Former professor writes book about Vietnam War, PTSD

Barbara Child speaks at an anti-war rally on the Kent State University Commons in 1972 with Alan Moris (center left).

Abigail Miller

In the winter of 2015, Barbara Child was seeking clarity. Why had she been plagued with phobias for most of her life? Was there a meaning behind them? She signed up for Pacifica Graduate Institute’s four-week-long course on analytical psychology called, “Alchemy, Romanticism, The Red Book and the New Myth of Our Time” in hopes she’d find the answers she needed.

The book “Memories of a Vietnam Veteran” is the result of analysis Child underwent during the course. As she visited with a psychologist for Jungian analysis (an analytical form of talk therapy designed to bring together the conscious and unconscious parts of the mind) during the course, Child’s memories led the way to her writing the book about her late partner Alan Morris, and his own recounting of his time spent in Vietnam.

“I had lived with the memories of my partner Alan Morris for two decades after his suicide,” Child said. “And for the 10 years we were together before he died, I had lived with the results of his memories of his experience as a medic in Vietnam. And then I began an analysis with a Jungian psychologist. I was planning to address issues that had nothing to do with Alan, but it was as if my dreams had their own agenda.”

Child first met Morris in 1972 while she was teaching in the Kent State English department. She chaired the Portage County American Civil Liberties Union and he was a leading member of the Kent Vietnam Veterans Against the War. But the pair didn’t become close until the summer of 1986 when Morris called Child out of the blue at her house in Gainesville, Florida. She remembered him from her days in Kent, and said yes when he’d asked to visit her.

“One fine day during the summer of 1986, well over a decade after I had last seen him, Alan Morris called me and asked if he could come visit, and then appeared in my office,” Child wrote in the memoir.

Soon after his visit to Gainesville, Morris moved down. What followed was a 10 year relationship that was often haunted by Morris’s struggle with post-traumatic stress disorder caused by his years in Vietnam. 

While Child was away in California for her graduation from ministry school, Morris ended his struggle with PTSD in May of 1996 when he committed suicide.

The story of Child and Morris’ time together is told in the book’s first part, “A Lifetime is Too Narrow to Understand It All.” In the same section, Child ties in writings done by Morris recounting his time in the war as a medic to illustrate how much his time in Vietnam affected not only him, but their time together.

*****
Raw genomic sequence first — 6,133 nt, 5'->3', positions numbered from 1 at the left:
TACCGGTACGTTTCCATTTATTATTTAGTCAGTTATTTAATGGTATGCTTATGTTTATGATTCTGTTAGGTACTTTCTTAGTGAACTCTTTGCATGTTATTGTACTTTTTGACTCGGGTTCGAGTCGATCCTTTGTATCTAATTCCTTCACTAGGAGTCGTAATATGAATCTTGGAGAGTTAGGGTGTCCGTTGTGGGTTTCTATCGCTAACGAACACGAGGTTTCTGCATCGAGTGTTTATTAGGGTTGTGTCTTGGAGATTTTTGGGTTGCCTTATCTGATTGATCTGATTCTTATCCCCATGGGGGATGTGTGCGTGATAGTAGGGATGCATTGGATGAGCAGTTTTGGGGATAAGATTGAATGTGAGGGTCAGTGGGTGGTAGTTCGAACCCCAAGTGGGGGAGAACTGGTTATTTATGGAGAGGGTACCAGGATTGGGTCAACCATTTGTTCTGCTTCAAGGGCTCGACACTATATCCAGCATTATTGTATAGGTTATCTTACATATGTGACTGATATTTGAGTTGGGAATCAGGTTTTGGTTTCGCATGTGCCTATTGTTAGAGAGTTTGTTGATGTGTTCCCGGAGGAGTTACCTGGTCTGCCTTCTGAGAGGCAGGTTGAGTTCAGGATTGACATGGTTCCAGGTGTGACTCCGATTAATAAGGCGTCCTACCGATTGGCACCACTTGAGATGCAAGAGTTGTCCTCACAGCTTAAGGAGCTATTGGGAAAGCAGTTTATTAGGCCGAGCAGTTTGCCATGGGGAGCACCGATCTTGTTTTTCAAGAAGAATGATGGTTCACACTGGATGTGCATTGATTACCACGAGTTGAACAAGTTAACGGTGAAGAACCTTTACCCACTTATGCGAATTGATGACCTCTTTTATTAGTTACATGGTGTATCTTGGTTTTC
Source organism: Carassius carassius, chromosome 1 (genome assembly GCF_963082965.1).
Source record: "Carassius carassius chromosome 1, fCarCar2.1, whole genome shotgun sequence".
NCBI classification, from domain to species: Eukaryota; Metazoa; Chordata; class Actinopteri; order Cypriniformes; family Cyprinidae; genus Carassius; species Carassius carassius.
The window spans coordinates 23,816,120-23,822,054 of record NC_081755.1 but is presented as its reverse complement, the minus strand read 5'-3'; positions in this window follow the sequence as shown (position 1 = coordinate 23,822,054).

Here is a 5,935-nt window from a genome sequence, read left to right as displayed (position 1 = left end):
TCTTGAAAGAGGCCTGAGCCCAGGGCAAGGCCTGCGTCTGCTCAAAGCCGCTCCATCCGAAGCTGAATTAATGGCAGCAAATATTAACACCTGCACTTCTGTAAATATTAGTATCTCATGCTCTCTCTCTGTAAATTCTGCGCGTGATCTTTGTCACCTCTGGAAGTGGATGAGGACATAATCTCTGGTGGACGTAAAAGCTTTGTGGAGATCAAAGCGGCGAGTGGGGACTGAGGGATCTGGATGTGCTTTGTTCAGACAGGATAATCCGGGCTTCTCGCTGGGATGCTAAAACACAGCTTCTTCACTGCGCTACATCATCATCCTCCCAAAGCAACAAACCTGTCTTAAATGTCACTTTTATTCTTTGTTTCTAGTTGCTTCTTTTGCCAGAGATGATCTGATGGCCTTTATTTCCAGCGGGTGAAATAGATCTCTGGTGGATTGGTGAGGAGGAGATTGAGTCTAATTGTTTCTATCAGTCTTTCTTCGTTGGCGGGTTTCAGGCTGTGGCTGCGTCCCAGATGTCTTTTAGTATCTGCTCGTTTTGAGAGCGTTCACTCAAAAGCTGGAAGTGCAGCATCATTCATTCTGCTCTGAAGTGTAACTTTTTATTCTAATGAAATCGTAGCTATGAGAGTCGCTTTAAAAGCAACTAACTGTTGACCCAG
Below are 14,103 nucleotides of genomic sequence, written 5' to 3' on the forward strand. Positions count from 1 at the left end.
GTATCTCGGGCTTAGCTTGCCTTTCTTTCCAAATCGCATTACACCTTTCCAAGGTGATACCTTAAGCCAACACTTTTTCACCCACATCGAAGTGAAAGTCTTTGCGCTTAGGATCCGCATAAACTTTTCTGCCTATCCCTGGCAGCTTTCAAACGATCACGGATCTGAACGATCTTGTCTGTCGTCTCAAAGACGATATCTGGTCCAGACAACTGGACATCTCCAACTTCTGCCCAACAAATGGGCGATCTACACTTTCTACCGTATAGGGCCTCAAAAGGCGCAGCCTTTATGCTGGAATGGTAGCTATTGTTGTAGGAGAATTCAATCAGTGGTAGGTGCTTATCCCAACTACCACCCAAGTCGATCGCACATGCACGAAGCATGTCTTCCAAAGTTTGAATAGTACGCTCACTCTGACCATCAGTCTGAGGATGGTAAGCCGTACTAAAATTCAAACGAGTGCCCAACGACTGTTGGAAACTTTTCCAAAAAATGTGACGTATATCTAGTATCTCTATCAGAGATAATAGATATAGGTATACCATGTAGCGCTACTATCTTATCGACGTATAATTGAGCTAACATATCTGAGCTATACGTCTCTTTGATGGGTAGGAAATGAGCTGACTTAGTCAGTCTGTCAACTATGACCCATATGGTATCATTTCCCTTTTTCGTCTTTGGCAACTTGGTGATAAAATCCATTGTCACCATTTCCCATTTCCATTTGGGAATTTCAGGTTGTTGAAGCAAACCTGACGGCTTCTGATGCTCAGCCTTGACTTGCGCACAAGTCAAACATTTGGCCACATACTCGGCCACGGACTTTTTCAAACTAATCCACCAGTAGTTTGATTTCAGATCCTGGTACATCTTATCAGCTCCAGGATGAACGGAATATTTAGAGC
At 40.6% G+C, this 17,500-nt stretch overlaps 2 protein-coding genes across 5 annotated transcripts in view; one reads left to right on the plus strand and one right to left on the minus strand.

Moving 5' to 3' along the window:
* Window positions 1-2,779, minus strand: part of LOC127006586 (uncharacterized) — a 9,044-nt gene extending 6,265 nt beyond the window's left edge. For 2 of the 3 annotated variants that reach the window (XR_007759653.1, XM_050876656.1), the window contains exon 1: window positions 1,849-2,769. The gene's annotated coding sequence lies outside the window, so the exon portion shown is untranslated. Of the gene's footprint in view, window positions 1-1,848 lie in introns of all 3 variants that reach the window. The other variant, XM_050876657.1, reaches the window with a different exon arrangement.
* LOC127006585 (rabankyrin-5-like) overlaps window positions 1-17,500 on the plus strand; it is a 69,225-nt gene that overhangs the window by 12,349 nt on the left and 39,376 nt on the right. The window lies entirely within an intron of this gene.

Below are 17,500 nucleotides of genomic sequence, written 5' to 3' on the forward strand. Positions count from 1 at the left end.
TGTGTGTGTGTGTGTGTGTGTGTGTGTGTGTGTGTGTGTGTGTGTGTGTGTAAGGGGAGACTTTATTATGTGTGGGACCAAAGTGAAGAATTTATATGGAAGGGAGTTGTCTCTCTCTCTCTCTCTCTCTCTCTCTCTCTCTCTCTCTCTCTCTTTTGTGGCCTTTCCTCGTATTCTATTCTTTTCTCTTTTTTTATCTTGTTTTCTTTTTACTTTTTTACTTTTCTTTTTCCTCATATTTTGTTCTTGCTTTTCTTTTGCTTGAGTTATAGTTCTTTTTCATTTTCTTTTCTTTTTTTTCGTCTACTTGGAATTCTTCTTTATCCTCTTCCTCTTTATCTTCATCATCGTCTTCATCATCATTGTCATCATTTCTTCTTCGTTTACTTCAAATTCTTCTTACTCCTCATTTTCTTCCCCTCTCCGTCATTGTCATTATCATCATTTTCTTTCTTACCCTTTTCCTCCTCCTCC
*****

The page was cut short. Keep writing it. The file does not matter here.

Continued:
Part two is called, “I Will Wait for You,” and offers insight on what it’s like to endure a partner’s suicide, and takes you through Child’s dream work with Jungian analyst Tom Elsner during her four-week course at Pacifica.

The memoir is accompanied by a prologue and epilogue that carry heavy importance. The prologue sets the premise for the memoir and introduces both Child and Morris at the very beginning of their story at their first meeting at Kent State.

In the prologue, Child mentions a letter she wrote to Morris during the time she was studying in California and he was living in Florida. The letter was a product of Child’s seminary course on war, and titled “An Open Letter to a Vietnam Veteran.” Little did she know then, the letter would expand to something much bigger almost twenty five years later.

The epilogue adds a special kind of closure to the memoir by bringing the readers to Child’s present-day life, and how it relates to having known Morris and having lost him.

In addition to the prologue and epilogue, there’s a hopeful afterword. In it, Child recounts her recent trip to Vietnam. In November 2018, she traveled along with a friend and ministerial colleague, Jan Carlsson-Bull on a healing trip to Vietnam. The trip was led by Edward Tick, a healer, psychotherapist, writer and educator, who had been guiding groups of veterans and loved ones of veterans on healing journeys to Vietnam since November of 2000. What Child was searching for when she traveled to Vietnam, she wasn’t quite sure.

“When I did go, (to Vietnam) I was not consciously searching for any particular thing,” she said. “As a result, even though I could not have known to say so at the time, I had reached a point where not searching allowed me to be open to whatever might present itself. What presented itself, unbidden, unsought, was release.”

“Memories of a Vietnam Veteran” uses Child’s personal story and relationship with a Vietnam veteran to enlighten readers on the issues that come along with being in war. She hopes by sharing her and Morris’s story, readers will finish the book with a better understanding of just how harmful war is on the people involved.

“I hope readers will take away a deeper understanding of the ravages of war on the body, mind and soul of those who serve in battle zones,” Child said. “I hope readers will see that writing this off as some vague medical condition called PTSD is a travesty of the truth and have a new appreciation of the complexity of human relationships and how much more important meaning than ‘happiness.’”

Toward the end of the book, we are given an excerpt from the poem “Having Loved Enough” by Mark Nepo. The excerpt embodies Child’s outlook moving forward.

Having loved enough and lost enough,

I’m no longer searching,

Just opening…

Abigail Miller is a feature writer. You can contact her at [email protected]